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Apple cider vinegar: a cure for all?

There’s a lot of buzz about how beneficial apple cider vinegar can be for the body. But are these claims backed by scientific research? Let’s take a look.

Apple cider vinegar is exactly what it sounds like: vinegar made from fermented apples.

(And in case you’re not familiar with fermentation, it’s a process whereby the sugars in organic matter are converted into alcohol. To make apple cider vinegar, apple chunks, water, and sugar are combined and left to ferment for several weeks. The apple chunks are then removed, and the liquid is filtered, pasteurized, and bottled (sometimes after another round of fermentation). As the apples ferment, several pungent compounds are produced including acetic acid, which gives vinegar its sour taste.

Can apple cider vinegar burn fat? There’s no scientific evidence that apple cider vinegar can burn body fat. One study (Bouderbala et al) found that when rats were fed a high-fat diet including apple cider vinegar it helped reduce fat gain (which is most likely where the claim came from). But rats aren’t tiny people, and these effects have never been demonstrated in humans. It’s also worth noting that the rats were drinking the human equivalent of over two and a half cups of vinegar a day, which is about 20 times more than most people drink to lose weight faster.

Can apple cider vinegar help with blood sugar control? Kind of, but the claim that this will help prevent excess fat storage is very fake news (or fake science, if you like). To understand why, we need to review how your body processes carbohydrates that you eat. Simply put, when you eat carbs, your blood sugar levels rise and your body releases insulin into your bloodstream to help shuttle the sugar molecules into your muscles and liver for use. Health “gurus” love to blame this basic (and vital) physiological process for all kinds of woes, including weight gain, cravings, and even disease.

Thus, as research shows that combining ACV with a carbohydrate-rich meal can markedly reduce its effects on blood sugar levels, it’s claimed that it can also benefit your body composition. But there are several problems with this theory.

First, this effect only lasts a couple of hours, at which point blood sugar levels rise back to where you’d expect them to be after a high-carb meal. In other words, it doesn’t reduce the spike in blood sugar that follows a high-carb meal per se–it delays it.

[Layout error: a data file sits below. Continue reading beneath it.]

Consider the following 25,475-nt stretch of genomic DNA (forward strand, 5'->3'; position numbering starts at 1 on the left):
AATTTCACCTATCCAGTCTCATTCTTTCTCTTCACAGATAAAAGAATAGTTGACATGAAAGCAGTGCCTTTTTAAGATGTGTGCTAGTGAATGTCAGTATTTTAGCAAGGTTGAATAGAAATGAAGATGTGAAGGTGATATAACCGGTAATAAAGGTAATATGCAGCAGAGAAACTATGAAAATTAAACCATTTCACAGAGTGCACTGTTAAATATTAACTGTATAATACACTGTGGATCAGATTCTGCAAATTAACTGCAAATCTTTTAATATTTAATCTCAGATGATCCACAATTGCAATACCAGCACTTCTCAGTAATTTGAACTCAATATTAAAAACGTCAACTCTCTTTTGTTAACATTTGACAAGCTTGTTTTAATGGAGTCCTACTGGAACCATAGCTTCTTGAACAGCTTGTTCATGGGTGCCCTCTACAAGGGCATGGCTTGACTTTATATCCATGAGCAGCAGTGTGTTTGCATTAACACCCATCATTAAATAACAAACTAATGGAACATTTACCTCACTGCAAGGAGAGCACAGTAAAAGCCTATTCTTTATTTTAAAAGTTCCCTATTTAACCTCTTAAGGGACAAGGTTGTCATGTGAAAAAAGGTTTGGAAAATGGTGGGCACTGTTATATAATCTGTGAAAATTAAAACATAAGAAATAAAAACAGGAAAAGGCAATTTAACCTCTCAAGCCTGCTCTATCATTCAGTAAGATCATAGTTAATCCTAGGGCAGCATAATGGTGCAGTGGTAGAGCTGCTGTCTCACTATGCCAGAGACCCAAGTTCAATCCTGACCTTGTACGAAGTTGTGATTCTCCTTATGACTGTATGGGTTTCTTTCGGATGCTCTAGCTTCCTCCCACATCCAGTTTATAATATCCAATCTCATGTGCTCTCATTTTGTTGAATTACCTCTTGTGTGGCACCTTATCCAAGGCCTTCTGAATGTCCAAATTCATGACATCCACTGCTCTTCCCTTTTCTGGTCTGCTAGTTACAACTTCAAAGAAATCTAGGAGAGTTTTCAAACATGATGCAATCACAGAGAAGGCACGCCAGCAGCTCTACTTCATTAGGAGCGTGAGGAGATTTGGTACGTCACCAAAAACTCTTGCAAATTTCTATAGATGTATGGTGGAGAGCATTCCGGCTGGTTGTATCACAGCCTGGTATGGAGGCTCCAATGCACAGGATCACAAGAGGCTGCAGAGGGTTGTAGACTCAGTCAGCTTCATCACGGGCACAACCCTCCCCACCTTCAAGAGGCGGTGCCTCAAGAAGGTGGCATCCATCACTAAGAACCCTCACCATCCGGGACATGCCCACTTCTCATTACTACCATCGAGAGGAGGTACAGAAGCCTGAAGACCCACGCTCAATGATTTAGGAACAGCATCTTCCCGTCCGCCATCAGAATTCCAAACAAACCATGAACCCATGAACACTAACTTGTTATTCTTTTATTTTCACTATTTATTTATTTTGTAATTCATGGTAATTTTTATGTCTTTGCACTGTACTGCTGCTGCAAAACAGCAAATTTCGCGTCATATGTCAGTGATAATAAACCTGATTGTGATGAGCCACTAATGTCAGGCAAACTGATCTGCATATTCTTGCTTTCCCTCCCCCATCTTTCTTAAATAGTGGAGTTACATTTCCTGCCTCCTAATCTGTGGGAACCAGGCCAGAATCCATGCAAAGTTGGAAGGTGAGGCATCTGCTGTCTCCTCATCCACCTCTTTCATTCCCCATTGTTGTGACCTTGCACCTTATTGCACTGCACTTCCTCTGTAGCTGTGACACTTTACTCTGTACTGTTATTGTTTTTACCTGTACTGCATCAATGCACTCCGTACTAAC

(And in case you’re wondering, apple cider vinegar accomplishes this by slowing the rate at which food passes through your stomach. It’s worth noting that the same thing happens when you mix in other foods as well, including plain old dietary fat, fiber, and protein.) Second, even if ACV did affect blood sugar levels as many people believe, it still wouldn’t help you lose weight faster because these effects don’t reduce hunger or cravings or increase energy expenditure or fat burning.

Does apple cider vinegar improve insulin sensitivity? Research does show that apple cider vinegar can improve insulin sensitivity in people with prediabetes or diabetes (Johnston et al), but these effects weren’t seen in healthy people (Panetta et al).

Does that mean that it can help some people lose weight faster, then? Unfortunately, no. To understand why, let’s start at the top: what is insulin sensitivity?

Insulin sensitivity refers to how well your body’s cells (and muscles, primarily) respond to the hormone insulin. The more insulin sensitive your body’s cells are, the better they can absorb and use glucose (blood sugar). Conversely, the less sensitive they are (the more resistant they are to insulin’s signals), the longer glucose remains in your bloodstream, which can lead to fat storage and harm your health.

Now, as far as losing weight goes, studies (Schenk et al) show that losing weight improves insulin sensitivity, not the other way around. In other words, insulin sensitivity is a side-effect of losing weight, not a driving factor so even if ACV could make your body more insulin sensitive, it won’t help you lose fat faster.

If you want to get even deeper into the science, here are the links to the studies noted.

Anti-obesogenic effect of apple cider vinegar in rats subjected to a high fat diet https://www.ncbi.nlm.nih.gov/pubmed/27209492

Vinegar improves insulin sensitivity to a high-carbohydrate meal in subjects with insulin resistance or type 2 diabetes

https://www.ncbi.nlm.nih.gov/pubmed/14694010

Prospective Randomized Clinical Trial Evaluating the Impact of Vinegar on High Density Lipoprotein

https://jandonline.org/article/S0002-8223(10)01024-2/fulltext

Improved insulin sensitivity after weight loss and exercise training is mediated by a reduction in plasma fatty acid mobilization, not enhanced oxidative capacity

https://www.ncbi.nlm.nih.gov/pmc/articles/PMC2770158/

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